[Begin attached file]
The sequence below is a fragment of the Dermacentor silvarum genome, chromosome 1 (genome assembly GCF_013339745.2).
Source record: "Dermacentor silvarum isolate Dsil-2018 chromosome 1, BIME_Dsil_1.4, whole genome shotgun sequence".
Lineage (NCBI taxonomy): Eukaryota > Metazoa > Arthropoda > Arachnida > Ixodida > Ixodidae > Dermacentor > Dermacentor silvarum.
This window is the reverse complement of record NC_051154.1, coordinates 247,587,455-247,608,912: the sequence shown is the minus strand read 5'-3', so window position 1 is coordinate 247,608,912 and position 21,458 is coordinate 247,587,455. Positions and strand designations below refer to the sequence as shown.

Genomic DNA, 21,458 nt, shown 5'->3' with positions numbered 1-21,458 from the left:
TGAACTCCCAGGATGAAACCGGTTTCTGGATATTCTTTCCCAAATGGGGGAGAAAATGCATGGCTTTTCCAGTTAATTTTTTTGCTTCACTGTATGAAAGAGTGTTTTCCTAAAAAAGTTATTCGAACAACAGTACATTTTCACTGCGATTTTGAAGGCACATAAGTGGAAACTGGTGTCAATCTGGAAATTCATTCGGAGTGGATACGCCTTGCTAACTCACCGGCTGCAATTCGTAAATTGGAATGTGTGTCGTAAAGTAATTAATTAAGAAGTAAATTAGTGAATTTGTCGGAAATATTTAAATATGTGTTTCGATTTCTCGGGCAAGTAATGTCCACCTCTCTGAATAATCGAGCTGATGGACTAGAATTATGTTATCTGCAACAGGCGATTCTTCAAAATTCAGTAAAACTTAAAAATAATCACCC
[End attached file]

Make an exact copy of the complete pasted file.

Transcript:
The sequence below is a fragment of the Dermacentor silvarum genome, chromosome 1 (genome assembly GCF_013339745.2).
Source record: "Dermacentor silvarum isolate Dsil-2018 chromosome 1, BIME_Dsil_1.4, whole genome shotgun sequence".
Lineage (NCBI taxonomy): Eukaryota > Metazoa > Arthropoda > Arachnida > Ixodida > Ixodidae > Dermacentor > Dermacentor silvarum.
This window is the reverse complement of record NC_051154.1, coordinates 247,587,455-247,608,912: the sequence shown is the minus strand read 5'-3', so window position 1 is coordinate 247,608,912 and position 21,458 is coordinate 247,587,455. Positions and strand designations below refer to the sequence as shown.

Genomic DNA, 21,458 nt, shown 5'->3' with positions numbered 1-21,458 from the left:
TGAACTCCCAGGATGAAACCGGTTTCTGGATATTCTTTCCCAAATGGGGGAGAAAATGCATGGCTTTTCCAGTTAATTTTTTTGCTTCACTGTATGAAAGAGTGTTTTCCTAAAAAAGTTATTCGAACAACAGTACATTTTCACTGCGATTTTGAAGGCACATAAGTGGAAACTGGTGTCAATCTGGAAATTCATTCGGAGTGGATACGCCTTGCTAACTCACCGGCTGCAATTCGTAAATTGGAATGTGTGTCGTAAAGTAATTAATTAAGAAGTAAATTAGTGAATTTGTCGGAAATATTTAAATATGTGTTTCGATTTCTCGGGCAAGTAATGTCCACCTCTCTGAATAATCGAGCTGATGGACTAGAATTATGTTATCTGCAACAGGCGATTCTTCAAAATTCAGTAAAACTTAAAAATAATCACCC